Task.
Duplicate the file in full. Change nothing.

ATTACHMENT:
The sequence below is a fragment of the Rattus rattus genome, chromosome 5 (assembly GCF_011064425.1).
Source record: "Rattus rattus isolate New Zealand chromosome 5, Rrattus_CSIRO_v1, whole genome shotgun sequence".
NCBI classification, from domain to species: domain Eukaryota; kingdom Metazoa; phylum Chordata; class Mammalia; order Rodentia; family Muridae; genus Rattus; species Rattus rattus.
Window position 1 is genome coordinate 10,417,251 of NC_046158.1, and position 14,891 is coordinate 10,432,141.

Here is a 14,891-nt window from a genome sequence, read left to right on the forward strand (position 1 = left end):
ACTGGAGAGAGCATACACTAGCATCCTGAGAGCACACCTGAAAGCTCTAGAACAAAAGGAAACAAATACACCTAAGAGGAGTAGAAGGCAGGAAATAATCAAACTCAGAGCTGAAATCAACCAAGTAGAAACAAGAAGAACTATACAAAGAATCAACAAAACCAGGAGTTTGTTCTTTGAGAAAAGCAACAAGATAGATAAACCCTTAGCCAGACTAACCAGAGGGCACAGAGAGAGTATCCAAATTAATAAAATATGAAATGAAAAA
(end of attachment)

The sequence below is a fragment of the Rattus rattus genome, chromosome 5 (assembly GCF_011064425.1).
Source record: "Rattus rattus isolate New Zealand chromosome 5, Rrattus_CSIRO_v1, whole genome shotgun sequence".
NCBI classification, from domain to species: domain Eukaryota; kingdom Metazoa; phylum Chordata; class Mammalia; order Rodentia; family Muridae; genus Rattus; species Rattus rattus.
Window position 1 is genome coordinate 10,417,251 of NC_046158.1, and position 14,891 is coordinate 10,432,141.

Here is a 14,891-nt window from a genome sequence, read left to right on the forward strand (position 1 = left end):
ACTGGAGAGAGCATACACTAGCATCCTGAGAGCACACCTGAAAGCTCTAGAACAAAAGGAAACAAATACACCTAAGAGGAGTAGAAGGCAGGAAATAATCAAACTCAGAGCTGAAATCAACCAAGTAGAAACAAGAAGAACTATACAAAGAATCAACAAAACCAGGAGTTTGTTCTTTGAGAAAAGCAACAAGATAGATAAACCCTTAGCCAGACTAACCAGAGGGCACAGAGAGAGTATCCAAATTAATAAAATATGAAATGAAAAA